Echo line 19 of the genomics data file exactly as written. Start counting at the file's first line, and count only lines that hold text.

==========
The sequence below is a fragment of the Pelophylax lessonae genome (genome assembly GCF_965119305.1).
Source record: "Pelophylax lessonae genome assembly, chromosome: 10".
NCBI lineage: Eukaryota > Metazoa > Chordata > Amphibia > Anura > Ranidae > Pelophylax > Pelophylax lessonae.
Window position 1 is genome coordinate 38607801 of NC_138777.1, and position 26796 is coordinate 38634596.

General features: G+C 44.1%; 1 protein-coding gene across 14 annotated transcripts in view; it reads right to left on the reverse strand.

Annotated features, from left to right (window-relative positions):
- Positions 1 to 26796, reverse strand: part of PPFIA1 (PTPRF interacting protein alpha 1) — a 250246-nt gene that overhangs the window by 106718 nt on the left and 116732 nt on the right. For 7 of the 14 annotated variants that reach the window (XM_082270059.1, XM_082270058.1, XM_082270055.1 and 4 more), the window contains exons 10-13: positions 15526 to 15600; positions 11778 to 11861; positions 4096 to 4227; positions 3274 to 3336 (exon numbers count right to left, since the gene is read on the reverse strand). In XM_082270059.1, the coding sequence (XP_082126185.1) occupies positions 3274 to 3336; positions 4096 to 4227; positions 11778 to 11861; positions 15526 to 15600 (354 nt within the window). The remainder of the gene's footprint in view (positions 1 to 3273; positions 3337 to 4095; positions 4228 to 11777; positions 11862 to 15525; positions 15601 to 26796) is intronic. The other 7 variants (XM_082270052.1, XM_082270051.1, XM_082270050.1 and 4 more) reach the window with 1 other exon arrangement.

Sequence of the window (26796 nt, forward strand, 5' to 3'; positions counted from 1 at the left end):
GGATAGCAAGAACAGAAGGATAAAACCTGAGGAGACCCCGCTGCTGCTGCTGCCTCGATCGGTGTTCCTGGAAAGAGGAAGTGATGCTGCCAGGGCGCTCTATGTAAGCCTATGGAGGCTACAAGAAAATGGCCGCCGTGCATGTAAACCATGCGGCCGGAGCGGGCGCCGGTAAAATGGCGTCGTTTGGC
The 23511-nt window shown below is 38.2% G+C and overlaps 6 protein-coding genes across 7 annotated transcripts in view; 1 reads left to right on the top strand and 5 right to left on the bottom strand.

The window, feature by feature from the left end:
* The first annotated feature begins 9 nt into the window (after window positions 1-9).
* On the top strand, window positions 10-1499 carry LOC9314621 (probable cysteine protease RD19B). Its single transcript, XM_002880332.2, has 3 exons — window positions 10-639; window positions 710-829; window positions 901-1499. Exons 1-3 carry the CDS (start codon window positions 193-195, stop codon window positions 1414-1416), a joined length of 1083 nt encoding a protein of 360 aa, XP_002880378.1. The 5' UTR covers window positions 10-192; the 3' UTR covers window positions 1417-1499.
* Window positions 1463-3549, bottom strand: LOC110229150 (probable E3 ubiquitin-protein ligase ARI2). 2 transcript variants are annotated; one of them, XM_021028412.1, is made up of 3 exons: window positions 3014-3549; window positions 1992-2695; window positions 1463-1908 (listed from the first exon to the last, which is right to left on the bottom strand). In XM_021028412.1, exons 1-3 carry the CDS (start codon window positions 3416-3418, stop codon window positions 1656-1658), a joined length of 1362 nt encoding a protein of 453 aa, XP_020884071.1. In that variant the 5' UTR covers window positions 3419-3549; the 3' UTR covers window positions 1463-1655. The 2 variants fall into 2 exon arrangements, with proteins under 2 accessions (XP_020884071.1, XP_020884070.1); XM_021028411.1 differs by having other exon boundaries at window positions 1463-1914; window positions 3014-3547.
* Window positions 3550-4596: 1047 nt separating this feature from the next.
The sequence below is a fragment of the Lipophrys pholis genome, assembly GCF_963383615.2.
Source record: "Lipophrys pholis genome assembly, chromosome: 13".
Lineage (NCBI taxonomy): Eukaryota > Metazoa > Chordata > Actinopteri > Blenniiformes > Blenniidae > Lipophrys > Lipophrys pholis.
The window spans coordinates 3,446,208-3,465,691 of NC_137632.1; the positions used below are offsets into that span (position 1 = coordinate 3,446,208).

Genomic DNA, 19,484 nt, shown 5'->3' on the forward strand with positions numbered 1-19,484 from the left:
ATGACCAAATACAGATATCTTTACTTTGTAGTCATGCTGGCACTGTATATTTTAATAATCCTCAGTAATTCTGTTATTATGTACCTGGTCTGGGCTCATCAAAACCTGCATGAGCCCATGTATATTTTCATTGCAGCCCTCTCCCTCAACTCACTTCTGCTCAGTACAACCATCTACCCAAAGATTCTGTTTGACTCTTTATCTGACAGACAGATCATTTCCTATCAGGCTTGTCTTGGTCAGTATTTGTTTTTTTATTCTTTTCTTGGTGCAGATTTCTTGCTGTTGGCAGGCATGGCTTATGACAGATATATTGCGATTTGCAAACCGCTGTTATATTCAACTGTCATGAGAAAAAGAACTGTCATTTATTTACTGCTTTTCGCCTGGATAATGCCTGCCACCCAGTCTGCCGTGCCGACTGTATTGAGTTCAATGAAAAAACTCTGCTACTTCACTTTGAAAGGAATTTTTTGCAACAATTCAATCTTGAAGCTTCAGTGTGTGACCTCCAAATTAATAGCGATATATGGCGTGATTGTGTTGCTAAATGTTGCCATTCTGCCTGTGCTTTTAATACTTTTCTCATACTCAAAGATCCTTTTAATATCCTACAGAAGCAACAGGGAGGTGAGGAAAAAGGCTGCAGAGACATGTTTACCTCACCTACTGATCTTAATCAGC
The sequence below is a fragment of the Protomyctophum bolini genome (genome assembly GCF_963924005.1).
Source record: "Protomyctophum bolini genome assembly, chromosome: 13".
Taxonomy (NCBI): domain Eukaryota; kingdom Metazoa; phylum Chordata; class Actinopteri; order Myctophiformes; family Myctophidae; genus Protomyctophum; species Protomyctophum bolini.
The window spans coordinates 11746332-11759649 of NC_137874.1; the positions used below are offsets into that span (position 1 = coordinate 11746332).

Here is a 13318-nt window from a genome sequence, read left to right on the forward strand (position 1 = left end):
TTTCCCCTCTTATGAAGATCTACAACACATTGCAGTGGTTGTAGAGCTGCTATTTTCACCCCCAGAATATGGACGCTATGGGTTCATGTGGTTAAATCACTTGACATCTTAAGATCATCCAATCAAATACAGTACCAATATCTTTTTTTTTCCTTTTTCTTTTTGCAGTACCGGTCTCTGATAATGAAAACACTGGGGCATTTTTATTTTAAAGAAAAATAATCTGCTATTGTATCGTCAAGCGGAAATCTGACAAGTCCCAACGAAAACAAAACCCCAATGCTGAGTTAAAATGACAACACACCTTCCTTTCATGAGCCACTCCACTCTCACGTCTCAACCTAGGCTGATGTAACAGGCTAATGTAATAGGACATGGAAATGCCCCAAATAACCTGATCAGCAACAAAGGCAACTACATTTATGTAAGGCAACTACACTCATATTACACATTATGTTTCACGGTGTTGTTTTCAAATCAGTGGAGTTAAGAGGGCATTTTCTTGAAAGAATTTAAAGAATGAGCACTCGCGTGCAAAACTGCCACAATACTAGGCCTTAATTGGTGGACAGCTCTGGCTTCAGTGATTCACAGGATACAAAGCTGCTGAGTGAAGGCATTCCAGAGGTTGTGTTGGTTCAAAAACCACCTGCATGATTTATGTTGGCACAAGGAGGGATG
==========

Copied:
The window spans coordinates 3,446,208-3,465,691 of NC_137632.1; the positions used below are offsets into that span (position 1 = coordinate 3,446,208).